Format

Send to

Choose Destination
PLoS One. 2014 Jun 16;9(6):e96180. doi: 10.1371/journal.pone.0096180. eCollection 2014.

Exploring universal patterns in human home-work commuting from mobile phone data.

Author information

1
Massachusetts Institute of Technology (MIT) Senseable City Laboratory, Cambridge, Massachusetts, United States of America; Department of Biological Engineering, Massachusetts Institute of Technology, Cambridge, Massachusetts, United States of America.
2
Massachusetts Institute of Technology (MIT) Senseable City Laboratory, Cambridge, Massachusetts, United States of America; Department of Urban Studies and Planning, Massachusetts Institute of Technology, Cambridge, Massachusetts, United States of America.
3
Massachusetts Institute of Technology (MIT) Senseable City Laboratory, Cambridge, Massachusetts, United States of America.

Abstract

Home-work commuting has always attracted significant research attention because of its impact on human mobility. One of the key assumptions in this domain of study is the universal uniformity of commute times. However, a true comparison of commute patterns has often been hindered by the intrinsic differences in data collection methods, which make observation from different countries potentially biased and unreliable. In the present work, we approach this problem through the use of mobile phone call detail records (CDRs), which offers a consistent method for investigating mobility patterns in wholly different parts of the world. We apply our analysis to a broad range of datasets, at both the country (Portugal, Ivory Coast, and Saudi Arabia), and city (Boston) scale. Additionally, we compare these results with those obtained from vehicle GPS traces in Milan. While different regions have some unique commute time characteristics, we show that the home-work time distributions and average values within a single region are indeed largely independent of commute distance or country (Portugal, Ivory Coast, and Boston)-despite substantial spatial and infrastructural differences. Furthermore, our comparative analysis demonstrates that such distance-independence holds true only if we consider multimodal commute behaviors-as consistent with previous studies. In car-only (Milan GPS traces) and car-heavy (Saudi Arabia) commute datasets, we see that commute time is indeed influenced by commute distance. Finally, we put forth a testable hypothesis and suggest ways for future work to make more accurate and generalizable statements about human commute behaviors.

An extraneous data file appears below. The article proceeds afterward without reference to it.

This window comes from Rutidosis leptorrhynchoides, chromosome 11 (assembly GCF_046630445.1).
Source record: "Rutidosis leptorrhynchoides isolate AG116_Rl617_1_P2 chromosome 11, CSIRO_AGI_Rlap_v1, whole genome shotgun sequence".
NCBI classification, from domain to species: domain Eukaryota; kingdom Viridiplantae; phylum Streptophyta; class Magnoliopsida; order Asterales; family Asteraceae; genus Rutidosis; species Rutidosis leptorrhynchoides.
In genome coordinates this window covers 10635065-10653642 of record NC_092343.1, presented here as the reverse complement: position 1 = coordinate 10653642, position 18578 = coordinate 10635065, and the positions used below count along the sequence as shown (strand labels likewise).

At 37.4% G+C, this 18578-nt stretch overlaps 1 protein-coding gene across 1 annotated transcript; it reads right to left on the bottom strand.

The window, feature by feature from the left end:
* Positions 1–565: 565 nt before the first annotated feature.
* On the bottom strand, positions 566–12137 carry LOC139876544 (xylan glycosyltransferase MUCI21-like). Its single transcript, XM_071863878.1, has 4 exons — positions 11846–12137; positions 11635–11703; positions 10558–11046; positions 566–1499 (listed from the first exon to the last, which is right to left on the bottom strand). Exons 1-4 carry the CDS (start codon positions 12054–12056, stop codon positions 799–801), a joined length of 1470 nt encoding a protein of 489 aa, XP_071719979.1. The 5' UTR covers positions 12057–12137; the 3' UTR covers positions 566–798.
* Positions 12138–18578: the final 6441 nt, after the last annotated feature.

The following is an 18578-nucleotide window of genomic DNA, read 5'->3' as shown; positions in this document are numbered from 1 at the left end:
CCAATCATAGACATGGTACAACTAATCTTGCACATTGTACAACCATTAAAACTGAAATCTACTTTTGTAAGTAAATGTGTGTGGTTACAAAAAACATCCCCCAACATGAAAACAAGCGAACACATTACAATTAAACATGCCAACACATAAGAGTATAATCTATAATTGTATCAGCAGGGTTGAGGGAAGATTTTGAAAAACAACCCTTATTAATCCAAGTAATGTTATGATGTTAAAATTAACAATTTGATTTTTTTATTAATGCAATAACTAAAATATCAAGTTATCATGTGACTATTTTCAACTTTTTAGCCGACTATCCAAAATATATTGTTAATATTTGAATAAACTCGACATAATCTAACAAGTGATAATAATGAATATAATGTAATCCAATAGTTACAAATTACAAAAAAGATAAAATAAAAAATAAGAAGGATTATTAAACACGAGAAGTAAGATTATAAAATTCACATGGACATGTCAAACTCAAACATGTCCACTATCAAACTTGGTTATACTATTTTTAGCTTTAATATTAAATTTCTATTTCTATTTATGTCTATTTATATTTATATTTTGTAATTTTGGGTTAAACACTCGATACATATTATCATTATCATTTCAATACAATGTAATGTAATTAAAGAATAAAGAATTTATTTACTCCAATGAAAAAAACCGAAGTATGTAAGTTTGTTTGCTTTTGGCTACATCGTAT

PMID:
24933264
PMCID:
PMC4059629
DOI:
10.1371/journal.pone.0096180
[Indexed for MEDLINE]
Free PMC Article

Supplemental Content

Full text links

Icon for Public Library of Science Icon for PubMed Central
Loading ...
Support Center